Back in 2009 Sherlock Holmes staring Robert Downey Jr. and Jude law graced our theaters but despite the growing interest from the trailers I never brought myself out to see it. Naturally upon its release to DVD I immediately sought out to view for the first time, but I couldn’t bring myself to finish it all the way through. Bored with the pacing and not interested in anything that was going on story wise, I called it quits and moved on. Flash forward to 2011 where its sequel Sherlock Holmes A Game of Shadows, again staring Downey and Law, graced the silver screens once more. Let down by the first installment I never allowed myself to get excited for the movie until it was announced that the theatrical trailer of The Dark Knight Rises would be shown along with the other trailers. Noticing a trend here?
The only logical thing to do at the time was to force myself through the first movie and prepare myself to see A Game of Shadows. Though the last half of the first Holmes movie is extremely better than the first it still wasn’t enough to get me amped up for A Game of Shadows. Expectations were low but upon exiting my trip to the theater I was quite happy with the way A Game of Shadows turned out. Better story, better antagonist, and extremely awesome slow mo scenes shot by Gavin Free (Roosterteeth affiliate and youtube channel director) made for an entertaining movie going experience and left me wanting to indulge myself in the original Sherlock Holmes by Sir Arthur Conan Doyle. So with a hop skip and jump across the parkdale mall parking lot I made my way to Barnes and Nobles where I managed to pick up a beautifully bound collection of all the Sherlock Holmes stories. Three weeks later I’m still only on part two of the first story, however, I was turned on to a wonderful series by my cousin Jude who noticed my new found interest for Sherlock Holmes.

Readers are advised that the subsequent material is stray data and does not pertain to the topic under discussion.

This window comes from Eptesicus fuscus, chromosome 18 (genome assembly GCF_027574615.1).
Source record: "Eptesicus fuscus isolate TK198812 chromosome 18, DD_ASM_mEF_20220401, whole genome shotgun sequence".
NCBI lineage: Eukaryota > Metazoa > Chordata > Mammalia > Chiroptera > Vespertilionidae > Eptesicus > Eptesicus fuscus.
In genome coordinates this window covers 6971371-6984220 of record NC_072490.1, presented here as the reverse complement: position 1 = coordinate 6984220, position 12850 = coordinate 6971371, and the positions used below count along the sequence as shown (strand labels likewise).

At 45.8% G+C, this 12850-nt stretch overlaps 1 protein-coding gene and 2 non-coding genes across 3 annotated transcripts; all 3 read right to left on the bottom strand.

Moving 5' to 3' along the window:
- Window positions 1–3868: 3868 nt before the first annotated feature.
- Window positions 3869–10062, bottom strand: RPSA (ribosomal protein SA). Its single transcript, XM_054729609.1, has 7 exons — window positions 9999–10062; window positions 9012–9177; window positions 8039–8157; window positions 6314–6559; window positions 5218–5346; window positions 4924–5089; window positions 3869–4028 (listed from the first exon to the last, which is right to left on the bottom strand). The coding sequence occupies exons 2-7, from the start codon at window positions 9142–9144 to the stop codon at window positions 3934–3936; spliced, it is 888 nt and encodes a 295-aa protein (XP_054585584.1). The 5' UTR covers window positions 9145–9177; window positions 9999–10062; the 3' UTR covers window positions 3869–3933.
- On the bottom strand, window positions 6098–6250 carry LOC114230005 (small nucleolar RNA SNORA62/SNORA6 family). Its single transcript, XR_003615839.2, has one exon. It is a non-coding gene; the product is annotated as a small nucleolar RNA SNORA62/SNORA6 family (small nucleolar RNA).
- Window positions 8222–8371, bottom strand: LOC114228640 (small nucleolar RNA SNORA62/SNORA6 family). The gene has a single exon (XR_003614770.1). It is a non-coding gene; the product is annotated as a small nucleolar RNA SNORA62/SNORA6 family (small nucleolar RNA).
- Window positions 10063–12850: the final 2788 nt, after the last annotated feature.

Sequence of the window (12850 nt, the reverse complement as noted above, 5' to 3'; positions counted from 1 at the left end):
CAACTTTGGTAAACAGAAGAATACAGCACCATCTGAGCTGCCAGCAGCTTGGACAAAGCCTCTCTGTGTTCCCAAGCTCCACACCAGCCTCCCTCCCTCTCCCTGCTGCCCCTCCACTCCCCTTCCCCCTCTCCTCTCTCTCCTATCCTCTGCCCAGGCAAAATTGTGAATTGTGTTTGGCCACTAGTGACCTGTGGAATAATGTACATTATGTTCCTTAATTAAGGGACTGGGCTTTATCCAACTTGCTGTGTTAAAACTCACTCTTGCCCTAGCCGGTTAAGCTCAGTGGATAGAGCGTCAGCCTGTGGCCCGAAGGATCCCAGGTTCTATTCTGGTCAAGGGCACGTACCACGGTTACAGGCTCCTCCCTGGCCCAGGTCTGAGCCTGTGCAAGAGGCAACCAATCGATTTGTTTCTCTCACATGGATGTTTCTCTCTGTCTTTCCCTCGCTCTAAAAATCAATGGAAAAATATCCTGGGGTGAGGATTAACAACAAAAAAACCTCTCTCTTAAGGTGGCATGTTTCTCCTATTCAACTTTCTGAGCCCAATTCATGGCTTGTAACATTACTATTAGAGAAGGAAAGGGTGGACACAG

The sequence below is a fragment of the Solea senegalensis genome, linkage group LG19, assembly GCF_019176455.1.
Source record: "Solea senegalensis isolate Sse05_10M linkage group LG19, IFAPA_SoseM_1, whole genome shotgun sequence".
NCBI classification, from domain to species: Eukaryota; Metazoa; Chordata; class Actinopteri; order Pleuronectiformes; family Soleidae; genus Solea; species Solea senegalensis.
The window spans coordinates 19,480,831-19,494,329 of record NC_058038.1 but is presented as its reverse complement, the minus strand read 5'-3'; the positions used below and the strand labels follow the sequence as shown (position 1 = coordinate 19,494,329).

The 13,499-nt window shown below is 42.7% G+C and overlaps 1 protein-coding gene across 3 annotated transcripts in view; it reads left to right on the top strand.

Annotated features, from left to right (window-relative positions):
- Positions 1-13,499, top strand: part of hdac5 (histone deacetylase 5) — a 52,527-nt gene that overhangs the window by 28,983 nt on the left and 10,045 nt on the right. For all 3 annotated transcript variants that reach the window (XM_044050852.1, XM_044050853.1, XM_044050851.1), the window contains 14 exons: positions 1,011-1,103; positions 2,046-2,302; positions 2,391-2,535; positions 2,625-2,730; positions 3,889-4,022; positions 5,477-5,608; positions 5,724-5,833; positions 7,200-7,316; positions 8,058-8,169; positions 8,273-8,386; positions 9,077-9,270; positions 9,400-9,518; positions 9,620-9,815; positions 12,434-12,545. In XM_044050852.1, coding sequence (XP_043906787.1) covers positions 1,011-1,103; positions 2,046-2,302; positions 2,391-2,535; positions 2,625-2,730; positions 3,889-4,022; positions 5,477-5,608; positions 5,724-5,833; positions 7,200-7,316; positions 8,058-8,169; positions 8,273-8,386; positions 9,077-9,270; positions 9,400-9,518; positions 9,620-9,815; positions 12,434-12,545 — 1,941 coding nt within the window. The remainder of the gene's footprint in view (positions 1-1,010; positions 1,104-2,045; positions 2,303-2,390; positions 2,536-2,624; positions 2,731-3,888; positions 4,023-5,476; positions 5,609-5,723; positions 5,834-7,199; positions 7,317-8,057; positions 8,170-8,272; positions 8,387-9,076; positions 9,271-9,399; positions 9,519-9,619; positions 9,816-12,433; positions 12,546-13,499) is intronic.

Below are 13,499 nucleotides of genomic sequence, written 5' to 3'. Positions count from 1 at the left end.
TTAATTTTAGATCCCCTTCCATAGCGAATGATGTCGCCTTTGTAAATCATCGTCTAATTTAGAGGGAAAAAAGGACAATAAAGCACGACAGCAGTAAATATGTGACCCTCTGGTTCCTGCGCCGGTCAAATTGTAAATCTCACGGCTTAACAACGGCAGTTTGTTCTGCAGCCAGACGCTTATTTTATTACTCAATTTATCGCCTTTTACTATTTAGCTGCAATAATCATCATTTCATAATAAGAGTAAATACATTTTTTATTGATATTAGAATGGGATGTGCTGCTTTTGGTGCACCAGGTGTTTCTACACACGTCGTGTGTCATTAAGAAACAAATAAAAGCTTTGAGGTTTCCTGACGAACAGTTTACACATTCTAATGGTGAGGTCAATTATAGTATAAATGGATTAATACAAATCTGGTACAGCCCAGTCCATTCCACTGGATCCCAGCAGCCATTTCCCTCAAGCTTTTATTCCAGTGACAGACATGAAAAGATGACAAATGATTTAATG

Sherlock, a three part television series created in 201o by Mark Gatiss and Steven Moffat and is conveniently streamed on Netflix. Each episode is an hour and half long and are extremely well made. Although this is more of movie blog I couldn’t help but write about this series due to its movie like structure. As stated, each episode is essentially an hour and half long movie that sets up nicely like a trilogy with still room left to spare for a second season. More on that later.
The thing that sticks out the most is its updated take on Sir Arthur Conan Doyle’s stories which are now placed in current times. It’s remarkable how close they’ve stayed to the stories with such a huge time gap between the time in which the stories are written and the time the show takes place. It was a weird feeling in which it all felt natural. It never seemed to stick out of place that Sherlock Holmes was out and about taking in evidence with his camera phone and blogging about his deductions on his personal website instead of snooping around with his signature magnifying class. Nor did it ever stand out that Dr. John Watson was blogging his adventures instead of chronicling Holmes and his adventures in his journal, which is the very way in which the stories are presented. It all flowed, and flowed very well.